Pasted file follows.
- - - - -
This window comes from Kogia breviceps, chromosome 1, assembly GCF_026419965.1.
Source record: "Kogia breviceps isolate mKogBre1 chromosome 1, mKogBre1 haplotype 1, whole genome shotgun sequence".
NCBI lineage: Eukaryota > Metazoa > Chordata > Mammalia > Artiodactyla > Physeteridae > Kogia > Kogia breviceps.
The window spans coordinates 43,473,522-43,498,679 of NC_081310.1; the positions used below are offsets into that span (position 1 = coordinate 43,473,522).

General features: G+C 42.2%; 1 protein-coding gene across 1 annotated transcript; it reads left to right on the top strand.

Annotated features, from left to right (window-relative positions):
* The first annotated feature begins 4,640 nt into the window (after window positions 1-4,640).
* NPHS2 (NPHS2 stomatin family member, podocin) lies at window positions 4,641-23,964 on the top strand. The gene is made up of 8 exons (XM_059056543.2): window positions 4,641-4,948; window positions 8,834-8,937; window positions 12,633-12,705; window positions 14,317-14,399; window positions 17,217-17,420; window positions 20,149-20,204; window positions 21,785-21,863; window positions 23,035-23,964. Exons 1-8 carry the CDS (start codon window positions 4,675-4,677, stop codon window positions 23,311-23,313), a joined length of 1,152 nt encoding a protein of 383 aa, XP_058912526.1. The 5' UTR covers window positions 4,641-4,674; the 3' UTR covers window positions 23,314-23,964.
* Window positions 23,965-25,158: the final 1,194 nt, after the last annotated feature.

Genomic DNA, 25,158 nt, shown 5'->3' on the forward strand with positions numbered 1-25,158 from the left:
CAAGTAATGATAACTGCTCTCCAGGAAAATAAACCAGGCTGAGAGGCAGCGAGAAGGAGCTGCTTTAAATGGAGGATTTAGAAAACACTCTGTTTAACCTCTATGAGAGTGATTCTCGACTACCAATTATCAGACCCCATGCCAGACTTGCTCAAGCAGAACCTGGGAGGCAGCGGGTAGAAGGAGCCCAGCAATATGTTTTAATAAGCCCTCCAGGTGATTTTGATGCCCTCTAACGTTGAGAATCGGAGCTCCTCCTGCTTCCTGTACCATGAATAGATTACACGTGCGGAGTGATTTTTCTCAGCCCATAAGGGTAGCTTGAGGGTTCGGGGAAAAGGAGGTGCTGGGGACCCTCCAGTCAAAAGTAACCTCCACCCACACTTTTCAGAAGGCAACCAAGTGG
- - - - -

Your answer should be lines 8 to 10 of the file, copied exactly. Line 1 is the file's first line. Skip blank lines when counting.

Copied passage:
* NPHS2 (NPHS2 stomatin family member, podocin) lies at window positions 4,641-23,964 on the top strand. The gene is made up of 8 exons (XM_059056543.2): window positions 4,641-4,948; window positions 8,834-8,937; window positions 12,633-12,705; window positions 14,317-14,399; window positions 17,217-17,420; window positions 20,149-20,204; window positions 21,785-21,863; window positions 23,035-23,964. Exons 1-8 carry the CDS (start codon window positions 4,675-4,677, stop codon window positions 23,311-23,313), a joined length of 1,152 nt encoding a protein of 383 aa, XP_058912526.1. The 5' UTR covers window positions 4,641-4,674; the 3' UTR covers window positions 23,314-23,964.
* Window positions 23,965-25,158: the final 1,194 nt, after the last annotated feature.

Genomic DNA, 25,158 nt, shown 5'->3' on the forward strand with positions numbered 1-25,158 from the left: